Lost in Translations

Brian Friel’s play has a subtlety that this latest production lacks


Gaiety Theatre, Dublin

Late in Brian Friel’s beautifully nuanced play of language and meaning, the master of a 19th-century hedge school, Hugh, states, “Confusion is not an ignoble condition.” By that logic, you couldn’t call Millennium Forum’s muddled staging, directed by Adrian Dunbar, ignoble, yet its purpose hardly seems clear.

It is 1833 in the Donegal town of Baile Beag, where the British Ordnance Survey of Ireland is mapping the country with such polite efficiency that it almost conceals the brutality of renaming it.

“Where there is ambiguity it will be anglicised,” explains Owen (Dermott Hickson), the soldiers’ cynical translator, to his sceptical brother, Manus (Barry Ward). Sadly, where there is ambiguity in Friel’s play, here it will be romanticised.

Just look at the students of the hedge school, an assembly of radiantly clean, barefoot villagers; girls wear lush red skirts and black shawls and men may accessorise with goatee beards and rakish sash belts. Set against the sun-bleached white walls of Stuart Marshall’s set, whose blue-sky backdrop will later transform into a cosmos of stars, it suggest a place somewhere between Andalucía and the Delta Quadrant.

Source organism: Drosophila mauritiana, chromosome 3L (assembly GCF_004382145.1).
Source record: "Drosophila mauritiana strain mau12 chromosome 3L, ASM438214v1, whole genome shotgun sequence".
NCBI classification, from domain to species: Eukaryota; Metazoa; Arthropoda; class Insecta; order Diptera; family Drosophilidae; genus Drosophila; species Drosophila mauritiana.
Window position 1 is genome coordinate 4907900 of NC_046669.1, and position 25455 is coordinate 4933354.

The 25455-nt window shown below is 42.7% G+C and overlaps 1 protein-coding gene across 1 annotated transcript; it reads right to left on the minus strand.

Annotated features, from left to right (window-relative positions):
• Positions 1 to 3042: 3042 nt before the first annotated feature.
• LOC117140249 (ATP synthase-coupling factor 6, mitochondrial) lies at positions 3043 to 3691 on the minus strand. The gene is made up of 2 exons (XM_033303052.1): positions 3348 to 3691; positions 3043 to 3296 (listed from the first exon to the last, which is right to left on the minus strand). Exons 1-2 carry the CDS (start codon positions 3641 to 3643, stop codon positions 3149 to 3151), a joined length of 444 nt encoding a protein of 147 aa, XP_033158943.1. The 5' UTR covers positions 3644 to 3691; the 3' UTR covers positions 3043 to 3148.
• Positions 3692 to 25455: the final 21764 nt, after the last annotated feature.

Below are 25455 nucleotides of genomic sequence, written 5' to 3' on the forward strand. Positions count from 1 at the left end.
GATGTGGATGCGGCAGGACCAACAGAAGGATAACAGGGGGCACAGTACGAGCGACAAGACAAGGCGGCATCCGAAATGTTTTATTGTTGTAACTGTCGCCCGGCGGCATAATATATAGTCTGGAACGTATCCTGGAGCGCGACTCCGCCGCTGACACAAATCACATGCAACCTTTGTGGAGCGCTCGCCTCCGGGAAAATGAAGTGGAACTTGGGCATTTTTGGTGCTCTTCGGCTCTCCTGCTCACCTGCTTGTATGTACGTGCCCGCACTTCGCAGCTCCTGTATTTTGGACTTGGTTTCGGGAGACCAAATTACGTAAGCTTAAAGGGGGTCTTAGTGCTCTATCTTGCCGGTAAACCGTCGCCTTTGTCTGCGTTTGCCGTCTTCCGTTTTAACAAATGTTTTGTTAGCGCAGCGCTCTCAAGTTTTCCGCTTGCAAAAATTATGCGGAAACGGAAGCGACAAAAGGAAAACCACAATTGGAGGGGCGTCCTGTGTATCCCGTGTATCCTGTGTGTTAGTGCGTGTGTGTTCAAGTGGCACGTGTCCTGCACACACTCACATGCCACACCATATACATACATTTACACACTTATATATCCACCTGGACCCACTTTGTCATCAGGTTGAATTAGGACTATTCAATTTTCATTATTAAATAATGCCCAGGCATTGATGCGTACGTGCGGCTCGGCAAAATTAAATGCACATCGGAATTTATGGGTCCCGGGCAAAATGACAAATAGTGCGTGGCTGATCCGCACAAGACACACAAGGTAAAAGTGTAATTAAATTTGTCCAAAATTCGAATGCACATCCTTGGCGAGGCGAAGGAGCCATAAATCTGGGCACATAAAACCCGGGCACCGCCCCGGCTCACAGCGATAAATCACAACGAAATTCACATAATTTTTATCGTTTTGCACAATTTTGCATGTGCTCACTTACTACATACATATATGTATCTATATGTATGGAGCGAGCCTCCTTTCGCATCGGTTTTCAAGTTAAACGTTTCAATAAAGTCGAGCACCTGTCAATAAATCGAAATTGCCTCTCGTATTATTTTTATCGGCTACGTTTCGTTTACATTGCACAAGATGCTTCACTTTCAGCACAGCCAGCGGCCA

Unwavering naturalism may not be essential to Friel’s play, which is not a strict historical drama, but when even the sweet smell in the air contains a more sinister meaning – the scent of potato blight – this production doesn’t seem alert to its cautions: “The first hot summer in 50 years and you think it’s Eden,” Owen chides Paul Woodson’s engagingly sincere Lieut Yolland.

These broad strokes may suggest an imagined paradise before the fall, but it drains the subtleties of how meaning and memory are being gradually eroded, as one vision of a nation replaces another. That is always a living issue but the clearest chimes between this production’s vision of Ireland and our own may be Barry Ward’s earnest Manus and Jade Yourell’s fetching Máire, each determined to leave a hopeless land for the promise of elsewhere. Even if the production’s emphasis is distractingly artificial – it performs the early comedy with face-front exaggeration and never allows a scene to escape without a reel on an accordion – the genius of the play can’t be totally obscured.

“A civilisation can be imprisoned in a linguistic contour which no longer matches the landscape of . . . fact,” cautions Des McAleer’s Hugh, forever intoxicated with Latin and libations. It is still a shrewd observation, ignored too long by his son Owen and the sentimental grammar of Dunbar’s sheeny pastoralism.

Friel’s play delicately inscribes two languages that emerge at a time of great transition: one of wary adaptation, and the other of violent resistance. A muddled production will still convey his startling lesson, even if it seems to miss the meaning.
Until Saturday, then tours to Wales, Scotland and Grand Opera House, Belfast, April 23rd to 27th

Peter Crawley